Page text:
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Oldest "art studio" discovered in South Africa's Blombos Cave

Ancient paint supplies discovered in a South African cave is evidence of the oldest known art production workshop, dating back to 100,000 years ago, according to a study published in Science.
South africa cave 10 13 2011Enlarge
Visitors look at stalactites at the Cango Caves in Oudtshoorn, north of the South African city of George. Researchers have discovered what they believe may be the remnants of an ancient art studio, at Blombos Cave on South Africa's southern Cape Coast. (TOSHIFUMI KITAMURA/AFP/Getty Images)

JOHANNESBURG, South Africa — The oldest known art studio has been discovered in South Africa's Blombos Cave by archeologists excavating the artifact-rich site.

The discovery of ancient paint supplies, dating back to 100,000 years ago, is evidence of the oldest known art production workshop, according to a study published in the journal Science.

Scientists found bright red pigment, called ochre, inside two abalone shells in the cave, which is located along South Africa's Southern Cape coast, about 185 miles east of Cape Town. Researchers described the finding, which also includes bone, charcoal, grindstones, and hammer stones, as a "production toolkit."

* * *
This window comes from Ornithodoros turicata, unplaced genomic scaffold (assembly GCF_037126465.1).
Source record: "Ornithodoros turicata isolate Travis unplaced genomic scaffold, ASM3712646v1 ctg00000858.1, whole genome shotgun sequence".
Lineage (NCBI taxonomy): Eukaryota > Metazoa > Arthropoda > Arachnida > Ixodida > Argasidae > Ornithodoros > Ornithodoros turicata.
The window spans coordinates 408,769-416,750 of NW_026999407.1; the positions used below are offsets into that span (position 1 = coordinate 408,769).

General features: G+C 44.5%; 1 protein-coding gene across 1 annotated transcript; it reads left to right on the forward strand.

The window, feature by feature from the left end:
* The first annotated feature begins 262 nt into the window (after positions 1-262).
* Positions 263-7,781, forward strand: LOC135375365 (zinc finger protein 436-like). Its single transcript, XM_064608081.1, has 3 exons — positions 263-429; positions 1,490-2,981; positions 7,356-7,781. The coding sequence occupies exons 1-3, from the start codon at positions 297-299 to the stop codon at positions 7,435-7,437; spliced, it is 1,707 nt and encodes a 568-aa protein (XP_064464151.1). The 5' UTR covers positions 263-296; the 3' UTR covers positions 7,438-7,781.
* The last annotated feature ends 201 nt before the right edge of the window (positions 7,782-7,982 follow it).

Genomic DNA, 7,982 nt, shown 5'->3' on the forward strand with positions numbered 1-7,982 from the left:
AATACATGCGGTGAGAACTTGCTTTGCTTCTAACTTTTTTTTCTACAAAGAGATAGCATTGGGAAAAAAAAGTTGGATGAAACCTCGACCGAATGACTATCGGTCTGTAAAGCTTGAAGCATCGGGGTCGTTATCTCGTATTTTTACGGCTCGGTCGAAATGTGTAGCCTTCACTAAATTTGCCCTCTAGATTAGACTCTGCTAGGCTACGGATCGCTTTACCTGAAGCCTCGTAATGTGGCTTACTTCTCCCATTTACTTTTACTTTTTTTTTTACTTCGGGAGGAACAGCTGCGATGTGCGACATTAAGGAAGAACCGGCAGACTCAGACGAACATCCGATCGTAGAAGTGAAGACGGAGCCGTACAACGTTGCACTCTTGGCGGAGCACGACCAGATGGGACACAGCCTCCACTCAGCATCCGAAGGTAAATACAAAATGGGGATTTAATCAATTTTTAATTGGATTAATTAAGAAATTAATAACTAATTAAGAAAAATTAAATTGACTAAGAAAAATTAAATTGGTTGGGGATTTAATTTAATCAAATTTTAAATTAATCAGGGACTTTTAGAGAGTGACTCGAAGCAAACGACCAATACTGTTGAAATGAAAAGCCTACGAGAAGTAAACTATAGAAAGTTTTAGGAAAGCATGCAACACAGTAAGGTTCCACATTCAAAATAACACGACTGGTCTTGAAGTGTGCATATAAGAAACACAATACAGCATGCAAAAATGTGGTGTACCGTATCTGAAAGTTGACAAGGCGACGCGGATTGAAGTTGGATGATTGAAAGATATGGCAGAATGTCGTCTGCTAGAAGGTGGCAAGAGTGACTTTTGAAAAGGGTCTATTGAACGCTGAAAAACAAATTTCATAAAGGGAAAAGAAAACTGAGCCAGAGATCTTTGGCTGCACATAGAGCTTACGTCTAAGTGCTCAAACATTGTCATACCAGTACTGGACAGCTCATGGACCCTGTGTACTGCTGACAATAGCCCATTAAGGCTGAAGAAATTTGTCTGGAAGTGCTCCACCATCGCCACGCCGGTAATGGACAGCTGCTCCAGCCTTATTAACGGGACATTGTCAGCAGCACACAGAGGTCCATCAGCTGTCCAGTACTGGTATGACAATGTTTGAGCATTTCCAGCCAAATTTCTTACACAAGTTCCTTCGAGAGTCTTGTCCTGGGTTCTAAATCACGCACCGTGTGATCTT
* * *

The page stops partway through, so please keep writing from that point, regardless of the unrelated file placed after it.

"The conceptual ability to source, combine and store substances that enhance technology or social practices represents a benchmark in the evolution of complex human cognition," the researchers wrote.

"The application of the mixture is unknown, but possibilities include decoration and skin protection."

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Blombos Cave is a famous archeological site dating to the African Middle Stone Age, with the earliest findings said to be from 140,000 years ago. Scientists have found a diverse range of artifacts at the limestone cave, from 70,000-year-old pieces of ochre to beads and bone tools.

National Geographic News reports that prior to the discovery of the ancient "art studio," the earliest known ochre production workshop was 60,000 years old.

"This is significant because it is pushing back the boundaries of our understanding of when Homo sapiens — people like us — first became modern," Professor Christopher Henshilwood from Johannesburg's University of the Witwatersrand told BBC News.

"These finds indicate that humans were certainly thinking in a modern way, in a way that is cognitively advanced, at least 100,000 years ago," he said.

The two abalone shells, coated with red pigment, will be on display at Cape Town's Iziko Museum starting October 14, the South African Press Association reports.

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